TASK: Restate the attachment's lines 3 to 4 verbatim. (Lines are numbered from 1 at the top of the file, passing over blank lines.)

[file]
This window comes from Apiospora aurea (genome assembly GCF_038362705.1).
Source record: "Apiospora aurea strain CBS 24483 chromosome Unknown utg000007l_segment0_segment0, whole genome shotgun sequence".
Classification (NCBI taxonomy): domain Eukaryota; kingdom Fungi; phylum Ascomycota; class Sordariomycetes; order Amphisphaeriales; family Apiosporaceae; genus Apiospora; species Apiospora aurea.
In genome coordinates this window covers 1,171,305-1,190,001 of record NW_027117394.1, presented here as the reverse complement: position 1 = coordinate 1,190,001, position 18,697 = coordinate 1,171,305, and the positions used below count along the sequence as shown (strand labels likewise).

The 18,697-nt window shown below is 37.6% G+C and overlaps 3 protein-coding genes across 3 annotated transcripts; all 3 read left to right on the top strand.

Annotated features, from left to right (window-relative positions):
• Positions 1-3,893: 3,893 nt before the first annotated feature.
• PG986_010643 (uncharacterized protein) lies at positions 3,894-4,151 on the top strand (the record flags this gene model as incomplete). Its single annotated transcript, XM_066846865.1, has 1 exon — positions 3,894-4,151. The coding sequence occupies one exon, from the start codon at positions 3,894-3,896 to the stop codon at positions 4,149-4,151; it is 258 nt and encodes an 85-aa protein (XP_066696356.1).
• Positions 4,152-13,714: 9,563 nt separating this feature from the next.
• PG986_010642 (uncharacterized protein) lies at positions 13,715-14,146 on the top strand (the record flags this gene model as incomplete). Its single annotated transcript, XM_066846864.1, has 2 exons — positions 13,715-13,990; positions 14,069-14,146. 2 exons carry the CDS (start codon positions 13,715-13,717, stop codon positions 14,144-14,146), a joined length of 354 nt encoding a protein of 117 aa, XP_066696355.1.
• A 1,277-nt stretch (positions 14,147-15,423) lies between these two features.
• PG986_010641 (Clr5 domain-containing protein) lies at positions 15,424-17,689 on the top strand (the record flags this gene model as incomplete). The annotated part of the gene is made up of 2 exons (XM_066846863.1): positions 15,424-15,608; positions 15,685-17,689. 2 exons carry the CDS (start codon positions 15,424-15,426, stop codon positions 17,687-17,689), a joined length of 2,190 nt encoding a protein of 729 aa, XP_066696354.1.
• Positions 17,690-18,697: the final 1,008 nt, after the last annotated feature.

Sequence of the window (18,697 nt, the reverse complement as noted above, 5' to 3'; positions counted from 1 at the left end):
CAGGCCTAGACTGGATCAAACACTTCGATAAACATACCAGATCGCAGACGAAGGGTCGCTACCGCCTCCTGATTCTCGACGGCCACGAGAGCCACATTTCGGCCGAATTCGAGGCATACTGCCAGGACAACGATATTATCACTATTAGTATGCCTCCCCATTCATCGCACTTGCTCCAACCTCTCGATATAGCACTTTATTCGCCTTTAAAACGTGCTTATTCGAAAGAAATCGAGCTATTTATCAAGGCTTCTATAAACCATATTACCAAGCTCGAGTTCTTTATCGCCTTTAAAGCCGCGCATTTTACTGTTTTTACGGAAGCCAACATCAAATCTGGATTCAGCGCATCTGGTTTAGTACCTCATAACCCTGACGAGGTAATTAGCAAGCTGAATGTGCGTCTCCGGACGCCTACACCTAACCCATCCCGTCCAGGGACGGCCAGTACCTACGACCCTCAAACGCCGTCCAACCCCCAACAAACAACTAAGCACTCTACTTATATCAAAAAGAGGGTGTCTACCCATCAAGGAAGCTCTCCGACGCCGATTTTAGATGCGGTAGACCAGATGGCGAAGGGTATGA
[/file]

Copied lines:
Classification (NCBI taxonomy): domain Eukaryota; kingdom Fungi; phylum Ascomycota; class Sordariomycetes; order Amphisphaeriales; family Apiosporaceae; genus Apiospora; species Apiospora aurea.
In genome coordinates this window covers 1,171,305-1,190,001 of record NW_027117394.1, presented here as the reverse complement: position 1 = coordinate 1,190,001, position 18,697 = coordinate 1,171,305, and the positions used below count along the sequence as shown (strand labels likewise).